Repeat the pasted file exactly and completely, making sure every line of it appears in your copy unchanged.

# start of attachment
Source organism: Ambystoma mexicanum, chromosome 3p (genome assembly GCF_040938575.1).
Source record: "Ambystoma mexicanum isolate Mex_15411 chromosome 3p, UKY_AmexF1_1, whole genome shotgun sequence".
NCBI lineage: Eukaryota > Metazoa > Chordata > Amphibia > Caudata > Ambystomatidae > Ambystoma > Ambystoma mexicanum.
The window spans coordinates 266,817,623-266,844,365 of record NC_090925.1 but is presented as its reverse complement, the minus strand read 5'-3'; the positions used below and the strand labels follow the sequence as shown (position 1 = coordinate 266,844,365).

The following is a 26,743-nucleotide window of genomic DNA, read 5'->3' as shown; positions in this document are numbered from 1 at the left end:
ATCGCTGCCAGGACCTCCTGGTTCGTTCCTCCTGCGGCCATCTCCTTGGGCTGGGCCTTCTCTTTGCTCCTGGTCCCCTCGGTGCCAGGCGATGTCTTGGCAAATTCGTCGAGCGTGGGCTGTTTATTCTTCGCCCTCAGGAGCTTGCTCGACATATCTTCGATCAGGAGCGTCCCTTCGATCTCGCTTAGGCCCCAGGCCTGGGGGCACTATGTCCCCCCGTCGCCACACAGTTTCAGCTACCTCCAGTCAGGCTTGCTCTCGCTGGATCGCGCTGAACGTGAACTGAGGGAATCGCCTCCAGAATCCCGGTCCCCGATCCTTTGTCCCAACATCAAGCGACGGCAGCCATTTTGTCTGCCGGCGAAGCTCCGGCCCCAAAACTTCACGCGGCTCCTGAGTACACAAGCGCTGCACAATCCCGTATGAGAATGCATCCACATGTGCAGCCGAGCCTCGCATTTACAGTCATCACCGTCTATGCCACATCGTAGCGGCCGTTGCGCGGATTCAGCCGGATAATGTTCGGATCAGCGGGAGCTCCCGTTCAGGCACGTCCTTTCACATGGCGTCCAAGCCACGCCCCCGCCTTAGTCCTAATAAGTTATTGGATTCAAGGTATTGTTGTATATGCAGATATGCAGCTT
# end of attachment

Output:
Source organism: Ambystoma mexicanum, chromosome 3p (genome assembly GCF_040938575.1).
Source record: "Ambystoma mexicanum isolate Mex_15411 chromosome 3p, UKY_AmexF1_1, whole genome shotgun sequence".
NCBI lineage: Eukaryota > Metazoa > Chordata > Amphibia > Caudata > Ambystomatidae > Ambystoma > Ambystoma mexicanum.
The window spans coordinates 266,817,623-266,844,365 of record NC_090925.1 but is presented as its reverse complement, the minus strand read 5'-3'; the positions used below and the strand labels follow the sequence as shown (position 1 = coordinate 266,844,365).

The following is a 26,743-nucleotide window of genomic DNA, read 5'->3' as shown; positions in this document are numbered from 1 at the left end:
ATCGCTGCCAGGACCTCCTGGTTCGTTCCTCCTGCGGCCATCTCCTTGGGCTGGGCCTTCTCTTTGCTCCTGGTCCCCTCGGTGCCAGGCGATGTCTTGGCAAATTCGTCGAGCGTGGGCTGTTTATTCTTCGCCCTCAGGAGCTTGCTCGACATATCTTCGATCAGGAGCGTCCCTTCGATCTCGCTTAGGCCCCAGGCCTGGGGGCACTATGTCCCCCCGTCGCCACACAGTTTCAGCTACCTCCAGTCAGGCTTGCTCTCGCTGGATCGCGCTGAACGTGAACTGAGGGAATCGCCTCCAGAATCCCGGTCCCCGATCCTTTGTCCCAACATCAAGCGACGGCAGCCATTTTGTCTGCCGGCGAAGCTCCGGCCCCAAAACTTCACGCGGCTCCTGAGTACACAAGCGCTGCACAATCCCGTATGAGAATGCATCCACATGTGCAGCCGAGCCTCGCATTTACAGTCATCACCGTCTATGCCACATCGTAGCGGCCGTTGCGCGGATTCAGCCGGATAATGTTCGGATCAGCGGGAGCTCCCGTTCAGGCACGTCCTTTCACATGGCGTCCAAGCCACGCCCCCGCCTTAGTCCTAATAAGTTATTGGATTCAAGGTATTGTTGTATATGCAGATATGCAGCTT